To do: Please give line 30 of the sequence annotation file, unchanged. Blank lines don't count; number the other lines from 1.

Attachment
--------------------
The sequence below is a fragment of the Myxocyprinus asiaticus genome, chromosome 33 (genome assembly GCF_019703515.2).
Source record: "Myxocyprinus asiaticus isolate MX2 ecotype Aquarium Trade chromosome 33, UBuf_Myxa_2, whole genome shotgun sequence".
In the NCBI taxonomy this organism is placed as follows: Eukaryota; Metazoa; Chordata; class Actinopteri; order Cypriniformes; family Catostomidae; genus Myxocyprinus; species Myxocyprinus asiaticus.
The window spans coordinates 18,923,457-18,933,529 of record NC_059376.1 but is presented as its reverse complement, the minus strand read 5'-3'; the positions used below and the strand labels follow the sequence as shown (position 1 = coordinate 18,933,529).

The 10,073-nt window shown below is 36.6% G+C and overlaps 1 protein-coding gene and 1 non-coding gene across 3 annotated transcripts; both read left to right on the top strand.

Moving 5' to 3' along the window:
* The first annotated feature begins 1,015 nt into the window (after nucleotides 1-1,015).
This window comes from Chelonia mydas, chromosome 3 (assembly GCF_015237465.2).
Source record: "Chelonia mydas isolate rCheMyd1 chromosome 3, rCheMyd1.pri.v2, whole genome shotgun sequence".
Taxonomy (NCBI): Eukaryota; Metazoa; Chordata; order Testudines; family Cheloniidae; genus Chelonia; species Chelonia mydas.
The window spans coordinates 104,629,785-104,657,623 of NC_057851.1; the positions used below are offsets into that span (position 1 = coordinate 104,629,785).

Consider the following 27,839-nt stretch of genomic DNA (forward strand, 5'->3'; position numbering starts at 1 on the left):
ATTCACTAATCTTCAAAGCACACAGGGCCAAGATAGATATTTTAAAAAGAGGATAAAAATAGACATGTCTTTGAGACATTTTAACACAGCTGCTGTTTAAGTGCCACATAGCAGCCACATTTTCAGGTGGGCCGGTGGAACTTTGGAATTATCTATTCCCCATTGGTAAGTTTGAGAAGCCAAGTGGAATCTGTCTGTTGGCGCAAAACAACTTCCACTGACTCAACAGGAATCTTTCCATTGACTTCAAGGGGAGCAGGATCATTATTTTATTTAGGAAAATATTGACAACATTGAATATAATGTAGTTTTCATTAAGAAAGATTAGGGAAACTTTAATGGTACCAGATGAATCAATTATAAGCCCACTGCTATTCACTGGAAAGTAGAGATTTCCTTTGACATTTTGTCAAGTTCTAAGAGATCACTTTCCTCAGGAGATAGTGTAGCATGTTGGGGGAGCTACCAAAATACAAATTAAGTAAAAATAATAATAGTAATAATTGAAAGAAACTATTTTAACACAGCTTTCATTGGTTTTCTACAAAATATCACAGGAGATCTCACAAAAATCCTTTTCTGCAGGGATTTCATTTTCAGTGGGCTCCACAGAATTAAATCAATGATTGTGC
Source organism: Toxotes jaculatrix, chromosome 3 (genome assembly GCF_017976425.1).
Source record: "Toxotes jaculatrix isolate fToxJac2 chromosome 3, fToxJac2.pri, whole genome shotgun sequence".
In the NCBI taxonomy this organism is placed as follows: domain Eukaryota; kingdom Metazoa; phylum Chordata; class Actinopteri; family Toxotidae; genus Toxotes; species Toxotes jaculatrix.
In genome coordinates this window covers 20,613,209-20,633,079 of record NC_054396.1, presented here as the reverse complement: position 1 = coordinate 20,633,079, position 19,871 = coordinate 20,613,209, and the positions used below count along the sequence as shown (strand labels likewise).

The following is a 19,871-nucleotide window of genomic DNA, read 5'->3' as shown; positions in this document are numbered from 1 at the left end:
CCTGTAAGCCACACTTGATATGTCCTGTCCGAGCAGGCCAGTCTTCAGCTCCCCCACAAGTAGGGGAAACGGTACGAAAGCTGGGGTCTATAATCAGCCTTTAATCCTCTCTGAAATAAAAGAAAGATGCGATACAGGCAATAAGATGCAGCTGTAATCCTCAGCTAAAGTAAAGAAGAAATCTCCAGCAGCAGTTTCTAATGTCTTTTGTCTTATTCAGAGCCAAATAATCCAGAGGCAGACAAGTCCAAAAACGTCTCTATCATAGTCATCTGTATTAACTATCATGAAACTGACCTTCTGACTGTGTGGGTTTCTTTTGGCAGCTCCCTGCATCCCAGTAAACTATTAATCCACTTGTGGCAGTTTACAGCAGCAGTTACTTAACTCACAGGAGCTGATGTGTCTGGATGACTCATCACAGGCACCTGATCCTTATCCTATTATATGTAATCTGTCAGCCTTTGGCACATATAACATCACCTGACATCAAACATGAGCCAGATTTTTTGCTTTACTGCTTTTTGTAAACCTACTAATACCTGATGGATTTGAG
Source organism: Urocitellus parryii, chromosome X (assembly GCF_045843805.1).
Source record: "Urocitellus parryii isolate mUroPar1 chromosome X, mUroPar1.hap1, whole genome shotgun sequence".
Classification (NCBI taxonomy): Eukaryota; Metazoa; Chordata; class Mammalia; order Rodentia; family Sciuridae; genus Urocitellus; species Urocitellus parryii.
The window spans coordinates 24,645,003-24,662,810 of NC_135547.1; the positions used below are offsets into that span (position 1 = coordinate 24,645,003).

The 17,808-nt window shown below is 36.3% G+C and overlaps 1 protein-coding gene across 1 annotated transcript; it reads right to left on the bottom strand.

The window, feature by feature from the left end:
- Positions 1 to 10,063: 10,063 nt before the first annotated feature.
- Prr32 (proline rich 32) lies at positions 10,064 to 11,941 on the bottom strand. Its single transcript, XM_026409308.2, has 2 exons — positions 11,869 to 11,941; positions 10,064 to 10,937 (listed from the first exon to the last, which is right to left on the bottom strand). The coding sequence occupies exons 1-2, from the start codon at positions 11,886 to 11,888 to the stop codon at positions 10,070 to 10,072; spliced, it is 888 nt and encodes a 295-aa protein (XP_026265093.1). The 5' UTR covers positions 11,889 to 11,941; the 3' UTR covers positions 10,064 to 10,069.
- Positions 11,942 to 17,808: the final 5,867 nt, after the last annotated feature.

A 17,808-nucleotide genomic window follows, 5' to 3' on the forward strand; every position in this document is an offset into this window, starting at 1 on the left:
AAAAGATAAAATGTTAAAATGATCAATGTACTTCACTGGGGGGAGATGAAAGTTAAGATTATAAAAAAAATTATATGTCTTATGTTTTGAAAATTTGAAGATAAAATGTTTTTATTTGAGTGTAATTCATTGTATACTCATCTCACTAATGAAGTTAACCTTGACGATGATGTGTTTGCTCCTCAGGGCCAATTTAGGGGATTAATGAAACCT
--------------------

AAAAGATAAAATGTTAAAATGATCAATGTACTTCACTGGGGGGAGATGAAAGTTAAGATTATAAAAAAAATTATATGTCTTATGTTTTGAAAATTTGAAGATAAAATGTTTTTATTTGAGTGTAATTCATTGTATACTCATCTCACTAATGAAGTTAACCTTGACGATGATGTGTTTGCTCCTCAGGGCCAATTTAGGGGATTAATGAAACCT